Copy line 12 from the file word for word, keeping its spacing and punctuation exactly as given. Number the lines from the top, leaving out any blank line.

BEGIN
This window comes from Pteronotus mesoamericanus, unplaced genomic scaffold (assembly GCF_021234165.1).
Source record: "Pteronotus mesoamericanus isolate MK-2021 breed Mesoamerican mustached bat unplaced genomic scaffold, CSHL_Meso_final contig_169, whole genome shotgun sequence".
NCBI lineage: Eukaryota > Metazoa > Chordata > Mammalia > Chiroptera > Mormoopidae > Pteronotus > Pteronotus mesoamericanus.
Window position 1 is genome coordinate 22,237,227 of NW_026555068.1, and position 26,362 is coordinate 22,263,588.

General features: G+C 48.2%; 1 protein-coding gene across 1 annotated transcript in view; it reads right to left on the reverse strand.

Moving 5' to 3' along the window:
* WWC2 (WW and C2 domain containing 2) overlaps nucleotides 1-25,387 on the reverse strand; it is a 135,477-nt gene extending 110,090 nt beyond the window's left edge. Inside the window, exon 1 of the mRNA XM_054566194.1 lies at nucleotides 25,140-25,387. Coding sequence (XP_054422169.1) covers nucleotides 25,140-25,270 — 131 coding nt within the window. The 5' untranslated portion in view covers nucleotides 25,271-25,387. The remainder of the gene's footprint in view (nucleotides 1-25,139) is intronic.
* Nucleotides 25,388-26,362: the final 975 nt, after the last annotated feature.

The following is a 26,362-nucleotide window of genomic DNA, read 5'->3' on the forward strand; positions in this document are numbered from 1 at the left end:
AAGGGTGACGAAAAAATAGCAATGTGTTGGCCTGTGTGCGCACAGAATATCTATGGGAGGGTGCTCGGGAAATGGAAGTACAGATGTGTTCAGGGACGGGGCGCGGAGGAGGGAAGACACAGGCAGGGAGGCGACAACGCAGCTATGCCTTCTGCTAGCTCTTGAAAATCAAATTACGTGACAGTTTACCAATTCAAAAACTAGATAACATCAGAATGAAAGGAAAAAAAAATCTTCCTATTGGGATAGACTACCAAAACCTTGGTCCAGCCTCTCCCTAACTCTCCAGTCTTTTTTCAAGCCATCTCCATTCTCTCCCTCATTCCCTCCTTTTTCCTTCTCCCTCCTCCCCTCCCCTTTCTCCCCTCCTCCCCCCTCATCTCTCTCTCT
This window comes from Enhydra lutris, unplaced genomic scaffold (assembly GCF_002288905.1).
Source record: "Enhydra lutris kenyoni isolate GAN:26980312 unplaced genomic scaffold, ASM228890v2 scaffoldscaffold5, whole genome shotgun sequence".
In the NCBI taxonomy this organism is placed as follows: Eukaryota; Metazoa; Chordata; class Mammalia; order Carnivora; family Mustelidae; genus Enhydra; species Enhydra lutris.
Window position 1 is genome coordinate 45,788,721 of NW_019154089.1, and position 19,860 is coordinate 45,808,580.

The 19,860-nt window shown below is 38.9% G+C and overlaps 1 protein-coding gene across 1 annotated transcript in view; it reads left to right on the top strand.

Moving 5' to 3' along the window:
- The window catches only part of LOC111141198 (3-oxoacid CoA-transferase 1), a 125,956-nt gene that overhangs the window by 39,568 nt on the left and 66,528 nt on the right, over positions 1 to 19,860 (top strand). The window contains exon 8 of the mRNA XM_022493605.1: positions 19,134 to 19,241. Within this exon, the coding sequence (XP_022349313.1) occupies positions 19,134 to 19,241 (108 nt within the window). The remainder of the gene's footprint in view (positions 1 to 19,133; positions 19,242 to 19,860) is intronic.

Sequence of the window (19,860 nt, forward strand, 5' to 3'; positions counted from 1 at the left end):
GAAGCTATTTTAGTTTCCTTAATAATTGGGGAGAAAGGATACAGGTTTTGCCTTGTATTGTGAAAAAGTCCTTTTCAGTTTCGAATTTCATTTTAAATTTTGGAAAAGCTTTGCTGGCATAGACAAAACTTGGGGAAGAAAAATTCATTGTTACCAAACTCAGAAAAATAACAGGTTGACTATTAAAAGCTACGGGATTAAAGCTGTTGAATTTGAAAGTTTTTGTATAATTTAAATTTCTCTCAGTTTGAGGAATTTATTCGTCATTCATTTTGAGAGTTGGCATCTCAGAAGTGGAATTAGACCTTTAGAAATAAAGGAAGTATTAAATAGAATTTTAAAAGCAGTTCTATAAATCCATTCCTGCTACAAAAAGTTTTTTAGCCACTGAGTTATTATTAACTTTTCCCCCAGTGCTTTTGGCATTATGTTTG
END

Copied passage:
Source record: "Enhydra lutris kenyoni isolate GAN:26980312 unplaced genomic scaffold, ASM228890v2 scaffoldscaffold5, whole genome shotgun sequence".